Russ Meyer has always been a cult hero of sorts, and in the last years of his life Ebert became a large-scale version of the same thing, as his refusal to let his diagnosis of papillary thyroid cancer in 2002 reduce his visibility; his occasional outspoken political pronouncements; and his newfound love of cooking (among many other endearing tendencies) won him a whole new generation of Internet fans.

The anomalous detail in Ebert’s career always was that sole screenwriting credit—that of Beyond the Valley of the Dolls. (Did any screenwriter with a single credit write a better movie than that?)

How did Meyer and Ebert come into contact with each other? What sort of things did they say to each other? Questions very like these may well be answered when the movie about the making of Beyond is made! Earlier today it was reported that a script about the relationship between Meyer and Ebert written by Simpsons and SCTV veteran Christopher Cluess has been picked up for production by Sobini Films, Permut Presentations, and Chautauqua Entertainment.

It’s still a long way from being cast, shot, edited, and released, but boy, are we keeping our fingers crossed. (Actually, what movie could possibly live up to one’s wildest expectations?)

The pressing question is: Who will play Ebert? Philip Seymour Hoffman? Jonah Hill? It’s an unorthodox choice but I could see Tony Hale pulling it off…..



Previously on Dangerous Minds:
Roger Ebert on Universal Health Care and Sarah Palin’s “Death Squads”
Cher vs. Christina Aguilera in ‘Burlesque’: drag queen training film or C-cup Russ Meyer

Posted by Martin Schneider | Leave a comment
Who Killed Bambi?  The Roger Ebert Sex Pistols Screenplay

After the death of Malcolm McLaren, film critic (and Beyond the Valley of the Dolls scribe), Roger Ebert posted on his always-excellent journal, McLaren & Meyer & Rotten & Vicious & Me, his take on getting a Sex Pistols movie off the ground with Dolls director, Russ Meyer.

At the time, Ebert had no idea who the Sex Pistols were.  The Pistols, though, very much wanted to work with the creative team behind Dolls, a movie Johnny Rotten deemed as being, “true to life.”  It’s a funny, informative account that somehow, along the way, accommodates both P.J. Proby and Scientology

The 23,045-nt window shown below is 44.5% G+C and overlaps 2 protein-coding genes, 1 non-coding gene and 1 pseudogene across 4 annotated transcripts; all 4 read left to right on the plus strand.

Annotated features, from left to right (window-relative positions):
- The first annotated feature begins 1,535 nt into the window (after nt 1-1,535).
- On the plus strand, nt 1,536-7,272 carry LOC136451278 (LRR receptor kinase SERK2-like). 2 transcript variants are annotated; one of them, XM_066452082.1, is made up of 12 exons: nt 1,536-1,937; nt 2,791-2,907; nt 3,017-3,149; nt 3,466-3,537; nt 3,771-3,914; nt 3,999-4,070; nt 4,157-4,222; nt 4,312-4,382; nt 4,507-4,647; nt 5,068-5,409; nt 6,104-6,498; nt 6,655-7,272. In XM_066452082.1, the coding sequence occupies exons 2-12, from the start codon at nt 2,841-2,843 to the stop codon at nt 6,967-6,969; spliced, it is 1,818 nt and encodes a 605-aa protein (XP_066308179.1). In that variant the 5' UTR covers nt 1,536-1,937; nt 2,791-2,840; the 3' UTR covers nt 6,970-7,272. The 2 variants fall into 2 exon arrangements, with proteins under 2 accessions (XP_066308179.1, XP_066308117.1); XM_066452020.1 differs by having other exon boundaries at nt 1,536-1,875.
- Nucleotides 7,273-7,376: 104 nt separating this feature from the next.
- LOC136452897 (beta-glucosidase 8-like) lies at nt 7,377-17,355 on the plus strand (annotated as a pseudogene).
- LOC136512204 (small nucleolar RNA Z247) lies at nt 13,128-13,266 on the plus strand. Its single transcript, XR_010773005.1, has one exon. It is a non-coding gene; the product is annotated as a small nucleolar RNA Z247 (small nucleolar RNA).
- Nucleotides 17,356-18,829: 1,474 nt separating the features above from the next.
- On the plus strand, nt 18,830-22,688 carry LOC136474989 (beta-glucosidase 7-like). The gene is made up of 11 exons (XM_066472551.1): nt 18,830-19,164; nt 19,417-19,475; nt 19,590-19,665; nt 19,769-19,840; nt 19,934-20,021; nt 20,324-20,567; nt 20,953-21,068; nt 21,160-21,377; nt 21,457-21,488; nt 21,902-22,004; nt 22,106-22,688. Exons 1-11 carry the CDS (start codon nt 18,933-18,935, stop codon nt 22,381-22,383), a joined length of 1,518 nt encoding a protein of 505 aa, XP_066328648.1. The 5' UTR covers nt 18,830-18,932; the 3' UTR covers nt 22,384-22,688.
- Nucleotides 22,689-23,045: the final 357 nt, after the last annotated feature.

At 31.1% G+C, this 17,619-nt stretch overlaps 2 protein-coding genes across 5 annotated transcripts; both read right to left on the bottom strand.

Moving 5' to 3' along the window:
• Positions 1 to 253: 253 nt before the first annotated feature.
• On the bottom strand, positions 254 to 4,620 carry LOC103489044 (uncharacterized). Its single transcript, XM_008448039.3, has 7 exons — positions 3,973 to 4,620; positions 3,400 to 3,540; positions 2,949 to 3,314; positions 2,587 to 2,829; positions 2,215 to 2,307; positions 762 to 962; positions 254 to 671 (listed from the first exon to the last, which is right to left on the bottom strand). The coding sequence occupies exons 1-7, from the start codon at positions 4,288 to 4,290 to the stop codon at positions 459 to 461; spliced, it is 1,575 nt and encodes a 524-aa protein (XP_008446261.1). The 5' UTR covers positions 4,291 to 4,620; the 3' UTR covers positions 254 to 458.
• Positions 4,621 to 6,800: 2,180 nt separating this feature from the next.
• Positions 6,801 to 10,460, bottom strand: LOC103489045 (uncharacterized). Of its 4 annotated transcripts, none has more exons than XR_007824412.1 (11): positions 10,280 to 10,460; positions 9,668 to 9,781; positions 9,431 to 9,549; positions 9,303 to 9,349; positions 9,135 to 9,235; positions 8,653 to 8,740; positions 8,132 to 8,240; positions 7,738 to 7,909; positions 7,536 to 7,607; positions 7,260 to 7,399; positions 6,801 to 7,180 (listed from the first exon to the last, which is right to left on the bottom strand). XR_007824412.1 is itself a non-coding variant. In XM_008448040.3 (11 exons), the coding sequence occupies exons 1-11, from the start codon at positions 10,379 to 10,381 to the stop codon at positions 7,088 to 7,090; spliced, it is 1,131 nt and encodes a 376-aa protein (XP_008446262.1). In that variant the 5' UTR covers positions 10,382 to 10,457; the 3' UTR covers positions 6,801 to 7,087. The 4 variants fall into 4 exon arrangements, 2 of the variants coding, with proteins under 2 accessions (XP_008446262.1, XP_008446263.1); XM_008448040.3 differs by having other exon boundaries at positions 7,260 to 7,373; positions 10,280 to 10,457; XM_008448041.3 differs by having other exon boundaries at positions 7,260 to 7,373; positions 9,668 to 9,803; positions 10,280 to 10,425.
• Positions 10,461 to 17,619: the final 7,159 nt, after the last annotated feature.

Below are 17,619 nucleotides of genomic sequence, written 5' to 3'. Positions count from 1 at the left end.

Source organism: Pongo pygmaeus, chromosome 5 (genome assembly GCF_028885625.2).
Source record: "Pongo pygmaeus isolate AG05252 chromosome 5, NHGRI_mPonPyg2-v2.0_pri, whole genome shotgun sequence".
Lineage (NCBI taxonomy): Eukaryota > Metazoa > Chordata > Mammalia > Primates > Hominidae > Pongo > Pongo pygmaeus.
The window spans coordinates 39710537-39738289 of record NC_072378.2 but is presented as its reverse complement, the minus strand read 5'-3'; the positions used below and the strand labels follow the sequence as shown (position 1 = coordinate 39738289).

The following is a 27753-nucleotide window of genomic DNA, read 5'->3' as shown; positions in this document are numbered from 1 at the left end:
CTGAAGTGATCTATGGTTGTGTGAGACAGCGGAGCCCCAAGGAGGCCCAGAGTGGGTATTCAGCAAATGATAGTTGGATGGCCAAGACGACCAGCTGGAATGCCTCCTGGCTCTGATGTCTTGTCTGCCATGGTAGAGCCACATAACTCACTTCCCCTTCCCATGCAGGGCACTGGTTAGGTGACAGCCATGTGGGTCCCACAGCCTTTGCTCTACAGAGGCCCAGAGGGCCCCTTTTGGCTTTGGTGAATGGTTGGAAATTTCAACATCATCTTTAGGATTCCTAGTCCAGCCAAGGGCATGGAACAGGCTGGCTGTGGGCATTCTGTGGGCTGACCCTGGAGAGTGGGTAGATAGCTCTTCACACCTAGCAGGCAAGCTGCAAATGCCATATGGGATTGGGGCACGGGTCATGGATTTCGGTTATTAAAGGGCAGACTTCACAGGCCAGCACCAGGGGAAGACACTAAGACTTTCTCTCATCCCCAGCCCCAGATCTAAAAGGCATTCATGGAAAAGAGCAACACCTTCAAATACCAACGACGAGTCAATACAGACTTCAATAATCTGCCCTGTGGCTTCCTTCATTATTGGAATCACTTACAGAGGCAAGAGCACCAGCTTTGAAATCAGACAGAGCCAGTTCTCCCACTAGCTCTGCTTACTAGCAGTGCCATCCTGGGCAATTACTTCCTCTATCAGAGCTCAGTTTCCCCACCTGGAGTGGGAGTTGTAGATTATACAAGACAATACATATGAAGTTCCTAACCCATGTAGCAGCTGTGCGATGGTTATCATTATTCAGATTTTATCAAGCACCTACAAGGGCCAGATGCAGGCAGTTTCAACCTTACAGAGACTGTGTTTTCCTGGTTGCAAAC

As to why the movie, Who Killed Bambi?, never happened, various reasons have been circulated: Maybe 20th Century Fox pulled the plug after reading the resulting screenplay, or McLaren’s shaky finances would never have covered the film’s budget.  Or perhaps, most intriguingly, (Princess) Grace Kelly, who served on the Fox board of directors, simply didn’t want the studio to back another Russ Meyer X-travaganza (likely profits be damned).

Oh well, we still have Julien Temple’s The Great Rock ‘n’ Roll Swindle and The Filth and The Fury.  But we can now add to that era another document.  Ebert just posted on his journal the complete screenplay for Who Killed Bambi?  Here’s a sample:

Just then the SEX PISTOLS appear on the screen.  They’re dressed in what could be described as Proto-Punk: The look is definitely different from that of the other people on the line, and yet isn’t as well-defined as it will be later on.

They split up to work the line: They’re of it, but not in it.  STEVE carries his guitar, vaguely suggesting they’re into music of some sort.  SID VICIOUS goes into his famous Sun-Glasses dance, his hands inverted and placed in front of his eyes to suggest either binoculars or a Batman-style headdress.  The Pistols seem amused by the notion that people would stand in line in an unemployment queue at all.